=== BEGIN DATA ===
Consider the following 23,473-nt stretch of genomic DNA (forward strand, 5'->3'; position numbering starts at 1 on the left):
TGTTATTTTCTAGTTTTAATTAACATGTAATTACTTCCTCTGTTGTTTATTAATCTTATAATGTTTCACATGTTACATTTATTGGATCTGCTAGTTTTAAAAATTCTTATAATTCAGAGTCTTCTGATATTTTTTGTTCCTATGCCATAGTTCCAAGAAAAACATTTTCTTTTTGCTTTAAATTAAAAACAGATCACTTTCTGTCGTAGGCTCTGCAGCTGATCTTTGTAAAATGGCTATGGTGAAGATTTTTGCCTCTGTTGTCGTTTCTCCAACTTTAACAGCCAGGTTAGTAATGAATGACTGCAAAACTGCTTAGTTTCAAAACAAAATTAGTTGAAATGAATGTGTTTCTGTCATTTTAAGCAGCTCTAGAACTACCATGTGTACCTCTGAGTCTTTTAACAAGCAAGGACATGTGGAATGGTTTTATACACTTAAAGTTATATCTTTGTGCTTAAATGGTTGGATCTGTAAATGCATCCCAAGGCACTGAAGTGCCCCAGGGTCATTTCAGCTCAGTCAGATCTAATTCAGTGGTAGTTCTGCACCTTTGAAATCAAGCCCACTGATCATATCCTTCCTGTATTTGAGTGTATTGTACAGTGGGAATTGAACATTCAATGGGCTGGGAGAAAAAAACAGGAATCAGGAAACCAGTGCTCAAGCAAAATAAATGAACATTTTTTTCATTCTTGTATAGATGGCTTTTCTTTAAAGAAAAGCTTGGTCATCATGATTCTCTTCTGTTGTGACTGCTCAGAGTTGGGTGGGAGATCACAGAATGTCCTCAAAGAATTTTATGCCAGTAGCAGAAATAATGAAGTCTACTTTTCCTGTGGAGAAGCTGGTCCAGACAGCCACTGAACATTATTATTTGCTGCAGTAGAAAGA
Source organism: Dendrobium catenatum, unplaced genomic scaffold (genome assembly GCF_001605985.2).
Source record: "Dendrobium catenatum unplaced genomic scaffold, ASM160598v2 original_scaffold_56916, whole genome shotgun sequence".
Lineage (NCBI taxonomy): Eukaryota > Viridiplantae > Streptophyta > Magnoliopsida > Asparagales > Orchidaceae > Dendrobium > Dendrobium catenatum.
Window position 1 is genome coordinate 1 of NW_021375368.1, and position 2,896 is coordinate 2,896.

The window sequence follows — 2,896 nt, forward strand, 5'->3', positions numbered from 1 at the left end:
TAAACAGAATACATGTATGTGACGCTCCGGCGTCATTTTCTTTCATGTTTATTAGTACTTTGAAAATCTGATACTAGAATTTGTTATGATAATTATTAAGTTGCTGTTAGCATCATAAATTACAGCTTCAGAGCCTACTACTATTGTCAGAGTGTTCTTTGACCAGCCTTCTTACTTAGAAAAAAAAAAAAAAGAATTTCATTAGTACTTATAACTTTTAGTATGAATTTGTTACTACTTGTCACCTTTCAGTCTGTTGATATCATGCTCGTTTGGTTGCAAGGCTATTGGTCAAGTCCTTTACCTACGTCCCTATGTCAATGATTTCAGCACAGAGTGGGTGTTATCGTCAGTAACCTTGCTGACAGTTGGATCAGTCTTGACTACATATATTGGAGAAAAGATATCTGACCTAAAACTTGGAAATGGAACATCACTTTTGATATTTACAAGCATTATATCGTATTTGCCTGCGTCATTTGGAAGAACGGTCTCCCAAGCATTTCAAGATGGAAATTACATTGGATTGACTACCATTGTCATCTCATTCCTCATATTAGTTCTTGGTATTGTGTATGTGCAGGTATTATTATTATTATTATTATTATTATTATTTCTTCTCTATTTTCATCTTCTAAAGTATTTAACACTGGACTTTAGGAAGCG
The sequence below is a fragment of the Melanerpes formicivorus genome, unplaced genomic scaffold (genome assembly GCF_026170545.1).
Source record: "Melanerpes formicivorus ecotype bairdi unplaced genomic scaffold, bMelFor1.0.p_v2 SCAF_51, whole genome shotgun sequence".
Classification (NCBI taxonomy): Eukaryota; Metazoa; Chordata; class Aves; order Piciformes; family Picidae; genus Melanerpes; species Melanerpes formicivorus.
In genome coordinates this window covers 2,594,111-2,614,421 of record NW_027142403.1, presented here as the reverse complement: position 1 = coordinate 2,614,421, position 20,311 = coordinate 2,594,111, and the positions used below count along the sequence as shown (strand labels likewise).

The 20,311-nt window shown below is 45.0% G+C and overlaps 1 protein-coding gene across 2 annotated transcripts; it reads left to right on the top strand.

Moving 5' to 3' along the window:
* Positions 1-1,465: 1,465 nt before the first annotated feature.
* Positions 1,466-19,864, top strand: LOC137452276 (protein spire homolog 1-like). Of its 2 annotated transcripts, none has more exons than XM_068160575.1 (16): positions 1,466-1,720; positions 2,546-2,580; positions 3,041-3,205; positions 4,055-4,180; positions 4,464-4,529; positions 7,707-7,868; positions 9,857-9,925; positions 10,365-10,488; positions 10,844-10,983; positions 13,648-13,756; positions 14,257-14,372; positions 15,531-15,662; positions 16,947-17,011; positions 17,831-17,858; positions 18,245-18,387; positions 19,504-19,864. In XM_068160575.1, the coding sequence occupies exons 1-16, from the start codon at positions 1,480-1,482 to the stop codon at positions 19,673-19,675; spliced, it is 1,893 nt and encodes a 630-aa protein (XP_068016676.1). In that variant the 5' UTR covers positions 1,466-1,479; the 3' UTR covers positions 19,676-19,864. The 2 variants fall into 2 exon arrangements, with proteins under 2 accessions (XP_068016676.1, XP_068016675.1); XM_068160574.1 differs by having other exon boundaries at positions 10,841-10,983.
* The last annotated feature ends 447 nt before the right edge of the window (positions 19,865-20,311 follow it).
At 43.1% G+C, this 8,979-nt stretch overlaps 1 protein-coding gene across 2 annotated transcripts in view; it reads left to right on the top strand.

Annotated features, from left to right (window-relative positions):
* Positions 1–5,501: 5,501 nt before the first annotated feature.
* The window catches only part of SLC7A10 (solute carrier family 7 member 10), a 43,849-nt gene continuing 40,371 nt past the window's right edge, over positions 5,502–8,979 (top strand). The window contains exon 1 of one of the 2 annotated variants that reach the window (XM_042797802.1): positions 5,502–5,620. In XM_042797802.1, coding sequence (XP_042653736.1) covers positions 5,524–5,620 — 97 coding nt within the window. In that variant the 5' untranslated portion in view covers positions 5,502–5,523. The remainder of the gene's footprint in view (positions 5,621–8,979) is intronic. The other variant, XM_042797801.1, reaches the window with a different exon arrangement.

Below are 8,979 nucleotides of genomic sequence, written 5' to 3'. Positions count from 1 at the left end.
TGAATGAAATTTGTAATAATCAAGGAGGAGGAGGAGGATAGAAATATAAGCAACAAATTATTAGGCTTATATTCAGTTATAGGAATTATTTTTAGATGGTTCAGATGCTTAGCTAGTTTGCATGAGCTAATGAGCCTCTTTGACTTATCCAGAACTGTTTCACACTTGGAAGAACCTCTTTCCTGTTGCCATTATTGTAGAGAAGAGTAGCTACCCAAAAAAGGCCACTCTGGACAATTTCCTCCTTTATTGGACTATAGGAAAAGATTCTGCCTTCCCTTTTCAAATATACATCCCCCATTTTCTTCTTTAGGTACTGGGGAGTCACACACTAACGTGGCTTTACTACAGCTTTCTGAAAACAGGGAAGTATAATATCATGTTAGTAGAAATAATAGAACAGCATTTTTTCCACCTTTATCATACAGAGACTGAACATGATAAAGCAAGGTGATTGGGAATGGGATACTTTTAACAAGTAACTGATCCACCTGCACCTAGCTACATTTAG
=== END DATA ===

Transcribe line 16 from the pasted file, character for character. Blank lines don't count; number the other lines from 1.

* Positions 1,466-19,864, top strand: LOC137452276 (protein spire homolog 1-like). Of its 2 annotated transcripts, none has more exons than XM_068160575.1 (16): positions 1,466-1,720; positions 2,546-2,580; positions 3,041-3,205; positions 4,055-4,180; positions 4,464-4,529; positions 7,707-7,868; positions 9,857-9,925; positions 10,365-10,488; positions 10,844-10,983; positions 13,648-13,756; positions 14,257-14,372; positions 15,531-15,662; positions 16,947-17,011; positions 17,831-17,858; positions 18,245-18,387; positions 19,504-19,864. In XM_068160575.1, the coding sequence occupies exons 1-16, from the start codon at positions 1,480-1,482 to the stop codon at positions 19,673-19,675; spliced, it is 1,893 nt and encodes a 630-aa protein (XP_068016676.1). In that variant the 5' UTR covers positions 1,466-1,479; the 3' UTR covers positions 19,676-19,864. The 2 variants fall into 2 exon arrangements, with proteins under 2 accessions (XP_068016676.1, XP_068016675.1); XM_068160574.1 differs by having other exon boundaries at positions 10,841-10,983.